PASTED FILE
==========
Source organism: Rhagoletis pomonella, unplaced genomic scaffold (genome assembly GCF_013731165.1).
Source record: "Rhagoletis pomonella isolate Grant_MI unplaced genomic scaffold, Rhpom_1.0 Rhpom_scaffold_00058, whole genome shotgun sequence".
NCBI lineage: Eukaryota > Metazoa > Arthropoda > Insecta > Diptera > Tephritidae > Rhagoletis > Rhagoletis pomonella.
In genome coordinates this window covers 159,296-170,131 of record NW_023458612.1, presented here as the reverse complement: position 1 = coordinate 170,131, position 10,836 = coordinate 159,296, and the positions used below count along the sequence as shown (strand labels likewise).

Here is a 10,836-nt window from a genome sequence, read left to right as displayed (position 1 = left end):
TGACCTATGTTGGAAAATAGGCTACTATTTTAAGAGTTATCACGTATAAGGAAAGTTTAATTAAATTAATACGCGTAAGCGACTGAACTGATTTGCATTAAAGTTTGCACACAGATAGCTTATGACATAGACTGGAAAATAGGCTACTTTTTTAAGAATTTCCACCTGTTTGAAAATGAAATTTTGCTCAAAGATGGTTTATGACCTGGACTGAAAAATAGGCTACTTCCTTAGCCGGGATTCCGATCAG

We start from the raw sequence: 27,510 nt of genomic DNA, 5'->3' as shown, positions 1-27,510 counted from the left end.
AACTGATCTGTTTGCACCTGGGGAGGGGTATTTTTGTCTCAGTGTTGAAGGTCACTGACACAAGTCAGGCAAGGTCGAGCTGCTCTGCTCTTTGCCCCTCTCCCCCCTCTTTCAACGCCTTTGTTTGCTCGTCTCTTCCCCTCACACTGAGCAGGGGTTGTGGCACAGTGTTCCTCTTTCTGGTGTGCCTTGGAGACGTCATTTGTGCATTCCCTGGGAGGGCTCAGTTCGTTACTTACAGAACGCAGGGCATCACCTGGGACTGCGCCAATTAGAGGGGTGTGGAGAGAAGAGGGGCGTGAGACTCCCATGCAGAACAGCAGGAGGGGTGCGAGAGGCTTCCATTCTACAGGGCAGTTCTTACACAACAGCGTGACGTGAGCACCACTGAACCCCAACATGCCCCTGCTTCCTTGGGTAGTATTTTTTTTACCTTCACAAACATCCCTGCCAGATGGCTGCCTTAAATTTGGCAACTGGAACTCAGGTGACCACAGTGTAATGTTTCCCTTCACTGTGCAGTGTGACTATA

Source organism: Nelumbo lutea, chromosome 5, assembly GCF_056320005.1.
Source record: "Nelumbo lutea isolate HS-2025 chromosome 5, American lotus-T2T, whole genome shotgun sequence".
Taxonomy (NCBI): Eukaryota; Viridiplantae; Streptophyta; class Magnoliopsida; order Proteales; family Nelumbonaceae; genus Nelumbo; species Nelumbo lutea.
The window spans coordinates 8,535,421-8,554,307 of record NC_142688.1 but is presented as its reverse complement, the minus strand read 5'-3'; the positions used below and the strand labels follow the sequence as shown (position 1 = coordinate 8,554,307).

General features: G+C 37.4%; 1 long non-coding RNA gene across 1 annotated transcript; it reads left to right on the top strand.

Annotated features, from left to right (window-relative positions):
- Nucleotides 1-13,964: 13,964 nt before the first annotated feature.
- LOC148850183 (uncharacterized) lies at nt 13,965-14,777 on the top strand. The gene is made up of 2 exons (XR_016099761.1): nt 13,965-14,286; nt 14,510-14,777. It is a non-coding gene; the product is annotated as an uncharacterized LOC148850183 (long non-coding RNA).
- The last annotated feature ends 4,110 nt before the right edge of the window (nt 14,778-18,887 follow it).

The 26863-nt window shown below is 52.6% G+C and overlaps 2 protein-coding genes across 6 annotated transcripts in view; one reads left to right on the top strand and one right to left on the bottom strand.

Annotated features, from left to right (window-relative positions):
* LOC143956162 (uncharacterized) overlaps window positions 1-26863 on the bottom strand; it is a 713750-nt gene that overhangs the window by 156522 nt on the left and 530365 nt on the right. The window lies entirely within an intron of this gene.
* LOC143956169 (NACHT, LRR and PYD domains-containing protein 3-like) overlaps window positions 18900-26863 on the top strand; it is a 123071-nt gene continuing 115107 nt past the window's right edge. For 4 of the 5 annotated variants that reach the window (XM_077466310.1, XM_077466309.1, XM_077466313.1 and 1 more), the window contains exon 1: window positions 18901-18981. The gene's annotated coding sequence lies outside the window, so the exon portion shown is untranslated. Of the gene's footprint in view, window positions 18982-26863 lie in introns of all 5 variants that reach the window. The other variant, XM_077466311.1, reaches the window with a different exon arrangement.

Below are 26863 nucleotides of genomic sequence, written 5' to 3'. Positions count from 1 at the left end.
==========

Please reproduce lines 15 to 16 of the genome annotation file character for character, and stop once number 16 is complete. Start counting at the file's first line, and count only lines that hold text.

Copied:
- Nucleotides 1-13,964: 13,964 nt before the first annotated feature.
- LOC148850183 (uncharacterized) lies at nt 13,965-14,777 on the top strand. The gene is made up of 2 exons (XR_016099761.1): nt 13,965-14,286; nt 14,510-14,777. It is a non-coding gene; the product is annotated as an uncharacterized LOC148850183 (long non-coding RNA).